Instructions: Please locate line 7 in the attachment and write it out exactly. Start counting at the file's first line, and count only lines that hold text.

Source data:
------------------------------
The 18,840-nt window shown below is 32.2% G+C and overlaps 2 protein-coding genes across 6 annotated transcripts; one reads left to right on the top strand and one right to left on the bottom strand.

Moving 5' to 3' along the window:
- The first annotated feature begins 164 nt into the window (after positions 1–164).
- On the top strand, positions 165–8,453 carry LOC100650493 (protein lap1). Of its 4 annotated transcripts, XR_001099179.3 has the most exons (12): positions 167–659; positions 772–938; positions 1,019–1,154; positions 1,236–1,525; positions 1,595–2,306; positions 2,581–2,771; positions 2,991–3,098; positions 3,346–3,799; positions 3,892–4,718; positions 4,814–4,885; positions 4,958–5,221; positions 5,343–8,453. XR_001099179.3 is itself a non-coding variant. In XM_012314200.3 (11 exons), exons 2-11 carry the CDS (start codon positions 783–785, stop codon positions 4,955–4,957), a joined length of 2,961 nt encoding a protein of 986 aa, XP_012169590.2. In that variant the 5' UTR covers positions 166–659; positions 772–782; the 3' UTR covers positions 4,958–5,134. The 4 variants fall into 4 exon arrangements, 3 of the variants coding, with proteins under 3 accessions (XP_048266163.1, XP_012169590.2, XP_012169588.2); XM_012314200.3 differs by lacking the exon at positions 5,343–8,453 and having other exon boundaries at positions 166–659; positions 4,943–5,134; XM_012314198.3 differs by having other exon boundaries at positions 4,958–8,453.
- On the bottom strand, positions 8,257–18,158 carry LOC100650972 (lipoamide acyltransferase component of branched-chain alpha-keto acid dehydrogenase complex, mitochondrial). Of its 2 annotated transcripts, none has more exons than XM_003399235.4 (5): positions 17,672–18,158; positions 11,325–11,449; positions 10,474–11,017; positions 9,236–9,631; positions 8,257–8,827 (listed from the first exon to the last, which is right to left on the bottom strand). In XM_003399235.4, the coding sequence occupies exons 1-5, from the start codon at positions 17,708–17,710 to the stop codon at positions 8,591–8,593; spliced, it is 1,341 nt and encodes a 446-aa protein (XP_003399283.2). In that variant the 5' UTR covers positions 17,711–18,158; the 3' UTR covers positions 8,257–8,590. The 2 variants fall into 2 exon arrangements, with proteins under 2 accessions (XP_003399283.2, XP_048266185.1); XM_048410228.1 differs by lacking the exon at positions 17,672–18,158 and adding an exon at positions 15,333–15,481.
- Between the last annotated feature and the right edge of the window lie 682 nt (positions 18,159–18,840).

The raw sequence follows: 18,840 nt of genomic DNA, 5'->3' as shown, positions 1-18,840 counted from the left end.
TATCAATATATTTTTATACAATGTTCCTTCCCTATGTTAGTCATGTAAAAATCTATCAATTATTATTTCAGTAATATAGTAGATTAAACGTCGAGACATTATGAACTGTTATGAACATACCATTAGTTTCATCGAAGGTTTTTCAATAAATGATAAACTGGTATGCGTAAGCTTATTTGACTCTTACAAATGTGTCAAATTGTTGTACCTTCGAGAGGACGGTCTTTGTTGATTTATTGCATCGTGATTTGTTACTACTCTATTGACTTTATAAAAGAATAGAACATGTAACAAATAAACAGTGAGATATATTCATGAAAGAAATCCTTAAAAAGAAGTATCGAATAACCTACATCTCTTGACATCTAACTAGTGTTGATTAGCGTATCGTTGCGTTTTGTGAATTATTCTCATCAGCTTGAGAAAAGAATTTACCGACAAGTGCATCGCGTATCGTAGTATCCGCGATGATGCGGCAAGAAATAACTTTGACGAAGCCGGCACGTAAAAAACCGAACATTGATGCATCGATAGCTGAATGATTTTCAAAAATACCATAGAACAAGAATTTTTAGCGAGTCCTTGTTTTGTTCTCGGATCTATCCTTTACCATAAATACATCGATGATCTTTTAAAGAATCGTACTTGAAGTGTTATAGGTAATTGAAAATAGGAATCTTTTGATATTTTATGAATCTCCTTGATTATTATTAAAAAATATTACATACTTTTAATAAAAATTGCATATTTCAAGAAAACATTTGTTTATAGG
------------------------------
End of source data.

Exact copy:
The raw sequence follows: 18,840 nt of genomic DNA, 5'->3' as shown, positions 1-18,840 counted from the left end.